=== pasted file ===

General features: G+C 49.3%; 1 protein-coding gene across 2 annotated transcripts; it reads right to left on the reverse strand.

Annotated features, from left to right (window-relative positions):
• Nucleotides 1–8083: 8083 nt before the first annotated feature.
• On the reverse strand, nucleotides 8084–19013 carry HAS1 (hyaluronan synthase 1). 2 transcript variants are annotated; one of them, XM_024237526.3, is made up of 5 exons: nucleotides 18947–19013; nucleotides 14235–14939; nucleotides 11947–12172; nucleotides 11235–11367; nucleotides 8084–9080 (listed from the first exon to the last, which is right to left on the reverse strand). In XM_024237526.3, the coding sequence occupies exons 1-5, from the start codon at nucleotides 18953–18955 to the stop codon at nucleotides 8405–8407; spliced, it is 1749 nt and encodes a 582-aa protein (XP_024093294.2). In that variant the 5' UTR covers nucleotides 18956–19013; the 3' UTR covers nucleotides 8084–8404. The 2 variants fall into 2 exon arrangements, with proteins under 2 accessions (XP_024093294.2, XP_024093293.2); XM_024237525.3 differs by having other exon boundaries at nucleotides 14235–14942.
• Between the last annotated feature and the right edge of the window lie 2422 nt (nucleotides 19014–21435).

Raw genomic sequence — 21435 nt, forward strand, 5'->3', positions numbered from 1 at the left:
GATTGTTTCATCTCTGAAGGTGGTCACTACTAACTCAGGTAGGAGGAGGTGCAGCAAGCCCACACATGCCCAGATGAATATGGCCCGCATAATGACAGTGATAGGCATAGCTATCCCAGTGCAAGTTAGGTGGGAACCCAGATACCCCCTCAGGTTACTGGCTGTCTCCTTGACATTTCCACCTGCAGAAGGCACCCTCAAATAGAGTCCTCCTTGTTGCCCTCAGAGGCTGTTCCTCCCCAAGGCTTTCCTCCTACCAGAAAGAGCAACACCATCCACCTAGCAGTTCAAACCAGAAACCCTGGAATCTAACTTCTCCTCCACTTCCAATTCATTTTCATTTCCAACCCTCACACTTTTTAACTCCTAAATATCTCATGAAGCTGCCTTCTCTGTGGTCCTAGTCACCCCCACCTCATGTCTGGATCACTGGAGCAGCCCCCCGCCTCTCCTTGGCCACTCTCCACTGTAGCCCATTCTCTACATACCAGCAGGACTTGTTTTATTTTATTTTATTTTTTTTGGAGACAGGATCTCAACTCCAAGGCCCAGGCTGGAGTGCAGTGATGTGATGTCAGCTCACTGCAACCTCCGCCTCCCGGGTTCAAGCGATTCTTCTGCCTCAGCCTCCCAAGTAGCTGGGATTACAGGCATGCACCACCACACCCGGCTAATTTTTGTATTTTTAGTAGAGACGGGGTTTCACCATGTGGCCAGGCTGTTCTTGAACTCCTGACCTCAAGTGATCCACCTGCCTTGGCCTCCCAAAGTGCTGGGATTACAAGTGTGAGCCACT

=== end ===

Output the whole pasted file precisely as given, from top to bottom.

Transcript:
General features: G+C 49.3%; 1 protein-coding gene across 2 annotated transcripts; it reads right to left on the reverse strand.

Annotated features, from left to right (window-relative positions):
• Nucleotides 1–8083: 8083 nt before the first annotated feature.
• On the reverse strand, nucleotides 8084–19013 carry HAS1 (hyaluronan synthase 1). 2 transcript variants are annotated; one of them, XM_024237526.3, is made up of 5 exons: nucleotides 18947–19013; nucleotides 14235–14939; nucleotides 11947–12172; nucleotides 11235–11367; nucleotides 8084–9080 (listed from the first exon to the last, which is right to left on the reverse strand). In XM_024237526.3, the coding sequence occupies exons 1-5, from the start codon at nucleotides 18953–18955 to the stop codon at nucleotides 8405–8407; spliced, it is 1749 nt and encodes a 582-aa protein (XP_024093294.2). In that variant the 5' UTR covers nucleotides 18956–19013; the 3' UTR covers nucleotides 8084–8404. The 2 variants fall into 2 exon arrangements, with proteins under 2 accessions (XP_024093294.2, XP_024093293.2); XM_024237525.3 differs by having other exon boundaries at nucleotides 14235–14942.
• Between the last annotated feature and the right edge of the window lie 2422 nt (nucleotides 19014–21435).

Raw genomic sequence — 21435 nt, forward strand, 5'->3', positions numbered from 1 at the left:
GATTGTTTCATCTCTGAAGGTGGTCACTACTAACTCAGGTAGGAGGAGGTGCAGCAAGCCCACACATGCCCAGATGAATATGGCCCGCATAATGACAGTGATAGGCATAGCTATCCCAGTGCAAGTTAGGTGGGAACCCAGATACCCCCTCAGGTTACTGGCTGTCTCCTTGACATTTCCACCTGCAGAAGGCACCCTCAAATAGAGTCCTCCTTGTTGCCCTCAGAGGCTGTTCCTCCCCAAGGCTTTCCTCCTACCAGAAAGAGCAACACCATCCACCTAGCAGTTCAAACCAGAAACCCTGGAATCTAACTTCTCCTCCACTTCCAATTCATTTTCATTTCCAACCCTCACACTTTTTAACTCCTAAATATCTCATGAAGCTGCCTTCTCTGTGGTCCTAGTCACCCCCACCTCATGTCTGGATCACTGGAGCAGCCCCCCGCCTCTCCTTGGCCACTCTCCACTGTAGCCCATTCTCTACATACCAGCAGGACTTGTTTTATTTTATTTTATTTTTTTTGGAGACAGGATCTCAACTCCAAGGCCCAGGCTGGAGTGCAGTGATGTGATGTCAGCTCACTGCAACCTCCGCCTCCCGGGTTCAAGCGATTCTTCTGCCTCAGCCTCCCAAGTAGCTGGGATTACAGGCATGCACCACCACACCCGGCTAATTTTTGTATTTTTAGTAGAGACGGGGTTTCACCATGTGGCCAGGCTGTTCTTGAACTCCTGACCTCAAGTGATCCACCTGCCTTGGCCTCCCAAAGTGCTGGGATTACAAGTGTGAGCCACT